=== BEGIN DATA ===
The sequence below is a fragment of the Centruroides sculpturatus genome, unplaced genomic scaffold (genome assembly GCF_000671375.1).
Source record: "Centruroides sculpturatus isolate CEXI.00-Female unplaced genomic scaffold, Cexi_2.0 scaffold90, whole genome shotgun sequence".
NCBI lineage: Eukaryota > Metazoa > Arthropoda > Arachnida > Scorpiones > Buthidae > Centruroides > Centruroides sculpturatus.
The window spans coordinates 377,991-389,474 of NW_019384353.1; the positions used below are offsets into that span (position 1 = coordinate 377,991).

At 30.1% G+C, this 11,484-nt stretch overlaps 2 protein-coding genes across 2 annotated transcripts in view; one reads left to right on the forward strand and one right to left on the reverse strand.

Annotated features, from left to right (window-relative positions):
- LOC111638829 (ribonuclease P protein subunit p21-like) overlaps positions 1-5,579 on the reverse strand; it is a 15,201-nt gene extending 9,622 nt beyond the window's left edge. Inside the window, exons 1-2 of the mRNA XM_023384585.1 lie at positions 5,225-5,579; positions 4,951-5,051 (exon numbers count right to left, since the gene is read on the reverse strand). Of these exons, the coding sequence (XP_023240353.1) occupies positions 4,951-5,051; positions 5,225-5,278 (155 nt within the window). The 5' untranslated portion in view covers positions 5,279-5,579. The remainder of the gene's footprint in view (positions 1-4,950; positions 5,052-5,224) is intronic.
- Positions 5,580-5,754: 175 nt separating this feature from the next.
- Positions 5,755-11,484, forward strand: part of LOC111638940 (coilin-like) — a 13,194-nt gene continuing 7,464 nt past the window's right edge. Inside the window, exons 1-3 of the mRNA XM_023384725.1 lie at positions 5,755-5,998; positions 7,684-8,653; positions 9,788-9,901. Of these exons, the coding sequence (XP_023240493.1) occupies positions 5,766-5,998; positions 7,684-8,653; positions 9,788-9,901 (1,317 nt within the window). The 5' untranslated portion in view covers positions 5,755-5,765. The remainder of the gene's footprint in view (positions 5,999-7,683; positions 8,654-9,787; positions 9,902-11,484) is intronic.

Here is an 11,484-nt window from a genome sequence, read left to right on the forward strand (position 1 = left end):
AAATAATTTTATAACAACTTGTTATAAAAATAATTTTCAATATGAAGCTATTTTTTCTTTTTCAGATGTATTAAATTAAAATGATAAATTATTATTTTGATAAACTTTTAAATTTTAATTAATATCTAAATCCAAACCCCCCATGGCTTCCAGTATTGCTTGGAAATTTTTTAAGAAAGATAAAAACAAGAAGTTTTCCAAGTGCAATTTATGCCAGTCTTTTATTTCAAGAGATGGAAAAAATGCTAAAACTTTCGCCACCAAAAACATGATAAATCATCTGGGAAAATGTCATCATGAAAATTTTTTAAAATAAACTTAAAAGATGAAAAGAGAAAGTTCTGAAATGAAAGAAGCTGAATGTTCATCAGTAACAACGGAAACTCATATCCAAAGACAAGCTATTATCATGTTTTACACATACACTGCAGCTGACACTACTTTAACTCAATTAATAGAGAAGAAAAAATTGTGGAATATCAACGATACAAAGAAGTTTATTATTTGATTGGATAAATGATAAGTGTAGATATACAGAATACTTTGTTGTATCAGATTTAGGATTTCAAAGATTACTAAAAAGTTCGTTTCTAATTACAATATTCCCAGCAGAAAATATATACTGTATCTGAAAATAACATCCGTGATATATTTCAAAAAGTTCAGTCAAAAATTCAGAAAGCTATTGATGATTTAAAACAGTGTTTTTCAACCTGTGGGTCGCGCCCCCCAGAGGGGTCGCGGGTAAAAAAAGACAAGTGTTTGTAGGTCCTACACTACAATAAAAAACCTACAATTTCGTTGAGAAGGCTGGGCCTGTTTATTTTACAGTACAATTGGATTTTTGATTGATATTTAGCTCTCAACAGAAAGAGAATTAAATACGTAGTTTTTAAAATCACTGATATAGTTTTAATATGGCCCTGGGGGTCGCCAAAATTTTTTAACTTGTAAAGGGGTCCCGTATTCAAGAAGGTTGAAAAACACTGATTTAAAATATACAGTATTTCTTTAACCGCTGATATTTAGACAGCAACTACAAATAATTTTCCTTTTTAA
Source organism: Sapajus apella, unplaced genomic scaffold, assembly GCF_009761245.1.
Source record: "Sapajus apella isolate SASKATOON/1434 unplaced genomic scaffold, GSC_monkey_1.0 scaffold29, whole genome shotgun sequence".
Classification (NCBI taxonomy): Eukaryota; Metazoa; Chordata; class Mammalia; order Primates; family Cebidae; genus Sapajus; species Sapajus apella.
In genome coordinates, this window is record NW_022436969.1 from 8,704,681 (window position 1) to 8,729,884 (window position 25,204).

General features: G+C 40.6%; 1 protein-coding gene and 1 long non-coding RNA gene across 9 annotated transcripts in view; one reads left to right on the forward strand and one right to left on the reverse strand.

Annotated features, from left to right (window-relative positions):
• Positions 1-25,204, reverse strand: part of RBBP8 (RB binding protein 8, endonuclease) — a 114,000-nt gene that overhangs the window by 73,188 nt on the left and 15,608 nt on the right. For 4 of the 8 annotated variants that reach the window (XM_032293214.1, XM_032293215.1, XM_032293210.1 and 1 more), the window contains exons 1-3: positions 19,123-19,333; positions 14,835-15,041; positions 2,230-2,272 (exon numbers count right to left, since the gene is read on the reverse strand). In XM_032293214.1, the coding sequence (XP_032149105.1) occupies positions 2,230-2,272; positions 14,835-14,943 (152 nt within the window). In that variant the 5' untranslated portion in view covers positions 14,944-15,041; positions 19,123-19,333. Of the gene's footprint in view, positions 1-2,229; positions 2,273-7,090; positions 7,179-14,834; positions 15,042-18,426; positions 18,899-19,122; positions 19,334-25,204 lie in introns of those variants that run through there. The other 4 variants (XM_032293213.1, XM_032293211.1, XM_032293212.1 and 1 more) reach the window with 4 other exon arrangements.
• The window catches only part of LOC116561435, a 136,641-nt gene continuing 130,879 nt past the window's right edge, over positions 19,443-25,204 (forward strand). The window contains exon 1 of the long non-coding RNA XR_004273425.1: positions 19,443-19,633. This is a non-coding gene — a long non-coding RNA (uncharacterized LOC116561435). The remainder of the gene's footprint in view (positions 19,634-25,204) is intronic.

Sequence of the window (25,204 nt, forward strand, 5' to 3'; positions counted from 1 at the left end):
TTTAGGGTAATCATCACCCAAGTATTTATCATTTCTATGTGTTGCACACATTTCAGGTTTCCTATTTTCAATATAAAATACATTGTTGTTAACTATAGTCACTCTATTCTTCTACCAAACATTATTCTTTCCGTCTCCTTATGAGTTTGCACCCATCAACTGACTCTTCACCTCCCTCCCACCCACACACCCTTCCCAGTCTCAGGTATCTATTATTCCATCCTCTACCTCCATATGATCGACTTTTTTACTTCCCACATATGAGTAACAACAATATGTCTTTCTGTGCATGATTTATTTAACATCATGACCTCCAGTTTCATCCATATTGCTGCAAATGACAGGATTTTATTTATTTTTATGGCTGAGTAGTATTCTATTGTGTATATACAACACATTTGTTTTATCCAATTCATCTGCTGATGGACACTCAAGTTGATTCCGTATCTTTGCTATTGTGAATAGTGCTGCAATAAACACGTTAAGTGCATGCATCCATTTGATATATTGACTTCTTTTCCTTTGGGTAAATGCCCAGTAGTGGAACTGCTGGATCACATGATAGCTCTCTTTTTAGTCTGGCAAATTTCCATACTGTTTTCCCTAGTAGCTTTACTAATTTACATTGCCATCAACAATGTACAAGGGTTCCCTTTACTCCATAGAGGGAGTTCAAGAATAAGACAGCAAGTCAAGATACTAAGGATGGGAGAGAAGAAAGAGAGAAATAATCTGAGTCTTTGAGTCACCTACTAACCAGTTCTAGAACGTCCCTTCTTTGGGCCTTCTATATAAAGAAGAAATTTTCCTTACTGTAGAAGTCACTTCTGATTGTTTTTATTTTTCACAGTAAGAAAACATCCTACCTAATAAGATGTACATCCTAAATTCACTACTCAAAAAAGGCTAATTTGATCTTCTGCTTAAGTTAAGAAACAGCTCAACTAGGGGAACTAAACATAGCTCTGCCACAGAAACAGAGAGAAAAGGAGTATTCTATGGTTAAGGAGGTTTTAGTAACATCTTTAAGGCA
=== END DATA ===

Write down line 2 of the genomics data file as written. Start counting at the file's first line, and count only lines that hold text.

Source record: "Centruroides sculpturatus isolate CEXI.00-Female unplaced genomic scaffold, Cexi_2.0 scaffold90, whole genome shotgun sequence".